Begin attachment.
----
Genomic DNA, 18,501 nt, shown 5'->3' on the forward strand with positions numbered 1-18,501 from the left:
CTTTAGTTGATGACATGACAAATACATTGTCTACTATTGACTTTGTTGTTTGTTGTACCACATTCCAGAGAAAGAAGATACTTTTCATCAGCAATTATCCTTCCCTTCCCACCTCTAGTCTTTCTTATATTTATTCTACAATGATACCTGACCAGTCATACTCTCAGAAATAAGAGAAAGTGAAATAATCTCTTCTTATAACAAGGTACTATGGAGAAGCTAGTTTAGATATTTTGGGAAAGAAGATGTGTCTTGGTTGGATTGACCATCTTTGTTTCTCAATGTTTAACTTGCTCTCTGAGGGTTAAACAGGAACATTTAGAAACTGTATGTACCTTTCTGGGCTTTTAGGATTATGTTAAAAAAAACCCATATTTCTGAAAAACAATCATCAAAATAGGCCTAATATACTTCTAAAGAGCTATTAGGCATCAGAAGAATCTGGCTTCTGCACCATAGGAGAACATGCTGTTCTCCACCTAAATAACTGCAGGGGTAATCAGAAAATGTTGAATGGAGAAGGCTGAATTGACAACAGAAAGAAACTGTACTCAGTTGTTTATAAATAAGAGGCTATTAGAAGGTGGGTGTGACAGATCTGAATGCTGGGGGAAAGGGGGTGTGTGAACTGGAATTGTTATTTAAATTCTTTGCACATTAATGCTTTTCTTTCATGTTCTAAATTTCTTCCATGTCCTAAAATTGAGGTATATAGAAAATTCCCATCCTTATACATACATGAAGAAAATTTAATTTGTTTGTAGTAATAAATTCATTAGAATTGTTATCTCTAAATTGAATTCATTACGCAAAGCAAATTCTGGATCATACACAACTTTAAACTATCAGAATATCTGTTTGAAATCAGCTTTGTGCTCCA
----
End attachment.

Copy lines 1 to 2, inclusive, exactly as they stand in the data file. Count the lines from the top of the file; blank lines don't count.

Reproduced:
Genomic DNA, 18,501 nt, shown 5'->3' on the forward strand with positions numbered 1-18,501 from the left:
CTTTAGTTGATGACATGACAAATACATTGTCTACTATTGACTTTGTTGTTTGTTGTACCACATTCCAGAGAAAGAAGATACTTTTCATCAGCAATTATCCTTCCCTTCCCACCTCTAGTCTTTCTTATATTTATTCTACAATGATACCTGACCAGTCATACTCTCAGAAATAAGAGAAAGTGAAATAATCTCTTCTTATAACAAGGTACTATGGAGAAGCTAGTTTAGATATTTTGGGAAAGAAGATGTGTCTTGGTTGGATTGACCATCTTTGTTTCTCAATGTTTAACTTGCTCTCTGAGGGTTAAACAGGAACATTTAGAAACTGTATGTACCTTTCTGGGCTTTTAGGATTATGTTAAAAAAAACCCATATTTCTGAAAAACAATCATCAAAATAGGCCTAATATACTTCTAAAGAGCTATTAGGCATCAGAAGAATCTGGCTTCTGCACCATAGGAGAACATGCTGTTCTCCACCTAAATAACTGCAGGGGTAATCAGAAAATGTTGAATGGAGAAGGCTGAATTGACAACAGAAAGAAACTGTACTCAGTTGTTTATAAATAAGAGGCTATTAGAAGGTGGGTGTGACAGATCTGAATGCTGGGGGAAAGGGGGTGTGTGAACTGGAATTGTTATTTAAATTCTTTGCACATTAATGCTTTTCTTTCATGTTCTAAATTTCTTCCATGTCCTAAAATTGAGGTATATAGAAAATTCCCATCCTTATACATACATGAAGAAAATTTAATTTGTTTGTAGTAATAAATTCATTAGAATTGTTATCTCTAAATTGAATTCATTACGCAAAGCAAATTCTGGATCATACACAACTTTAAACTATCAGAATATCTGTTTGAAATCAGCTTTGTGCTCCA